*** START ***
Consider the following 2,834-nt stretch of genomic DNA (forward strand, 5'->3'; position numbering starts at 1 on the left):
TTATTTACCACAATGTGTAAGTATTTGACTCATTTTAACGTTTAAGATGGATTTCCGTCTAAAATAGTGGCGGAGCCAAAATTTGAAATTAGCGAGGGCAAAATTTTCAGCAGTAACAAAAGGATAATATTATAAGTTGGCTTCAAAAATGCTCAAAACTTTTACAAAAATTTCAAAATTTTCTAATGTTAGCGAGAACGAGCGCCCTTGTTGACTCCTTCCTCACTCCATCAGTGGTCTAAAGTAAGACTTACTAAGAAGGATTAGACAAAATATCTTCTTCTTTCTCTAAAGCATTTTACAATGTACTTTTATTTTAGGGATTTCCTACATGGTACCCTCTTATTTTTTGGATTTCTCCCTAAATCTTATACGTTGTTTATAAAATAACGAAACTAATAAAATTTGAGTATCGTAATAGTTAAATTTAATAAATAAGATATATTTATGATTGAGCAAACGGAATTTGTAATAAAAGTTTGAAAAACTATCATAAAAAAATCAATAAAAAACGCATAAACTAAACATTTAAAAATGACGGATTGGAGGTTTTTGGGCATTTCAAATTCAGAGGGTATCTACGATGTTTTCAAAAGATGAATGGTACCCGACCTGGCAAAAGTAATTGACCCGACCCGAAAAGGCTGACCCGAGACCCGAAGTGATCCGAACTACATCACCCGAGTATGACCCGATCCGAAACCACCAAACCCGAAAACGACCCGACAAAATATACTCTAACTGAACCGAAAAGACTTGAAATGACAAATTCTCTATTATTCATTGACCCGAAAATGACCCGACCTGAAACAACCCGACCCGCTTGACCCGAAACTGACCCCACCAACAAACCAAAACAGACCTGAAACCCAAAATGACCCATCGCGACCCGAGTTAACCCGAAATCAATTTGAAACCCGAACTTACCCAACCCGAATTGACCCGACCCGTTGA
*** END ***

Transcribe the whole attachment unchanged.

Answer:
Consider the following 2,834-nt stretch of genomic DNA (forward strand, 5'->3'; position numbering starts at 1 on the left):
TTATTTACCACAATGTGTAAGTATTTGACTCATTTTAACGTTTAAGATGGATTTCCGTCTAAAATAGTGGCGGAGCCAAAATTTGAAATTAGCGAGGGCAAAATTTTCAGCAGTAACAAAAGGATAATATTATAAGTTGGCTTCAAAAATGCTCAAAACTTTTACAAAAATTTCAAAATTTTCTAATGTTAGCGAGAACGAGCGCCCTTGTTGACTCCTTCCTCACTCCATCAGTGGTCTAAAGTAAGACTTACTAAGAAGGATTAGACAAAATATCTTCTTCTTTCTCTAAAGCATTTTACAATGTACTTTTATTTTAGGGATTTCCTACATGGTACCCTCTTATTTTTTGGATTTCTCCCTAAATCTTATACGTTGTTTATAAAATAACGAAACTAATAAAATTTGAGTATCGTAATAGTTAAATTTAATAAATAAGATATATTTATGATTGAGCAAACGGAATTTGTAATAAAAGTTTGAAAAACTATCATAAAAAAATCAATAAAAAACGCATAAACTAAACATTTAAAAATGACGGATTGGAGGTTTTTGGGCATTTCAAATTCAGAGGGTATCTACGATGTTTTCAAAAGATGAATGGTACCCGACCTGGCAAAAGTAATTGACCCGACCCGAAAAGGCTGACCCGAGACCCGAAGTGATCCGAACTACATCACCCGAGTATGACCCGATCCGAAACCACCAAACCCGAAAACGACCCGACAAAATATACTCTAACTGAACCGAAAAGACTTGAAATGACAAATTCTCTATTATTCATTGACCCGAAAATGACCCGACCTGAAACAACCCGACCCGCTTGACCCGAAACTGACCCCACCAACAAACCAAAACAGACCTGAAACCCAAAATGACCCATCGCGACCCGAGTTAACCCGAAATCAATTTGAAACCCGAACTTACCCAACCCGAATTGACCCGACCCGTTGA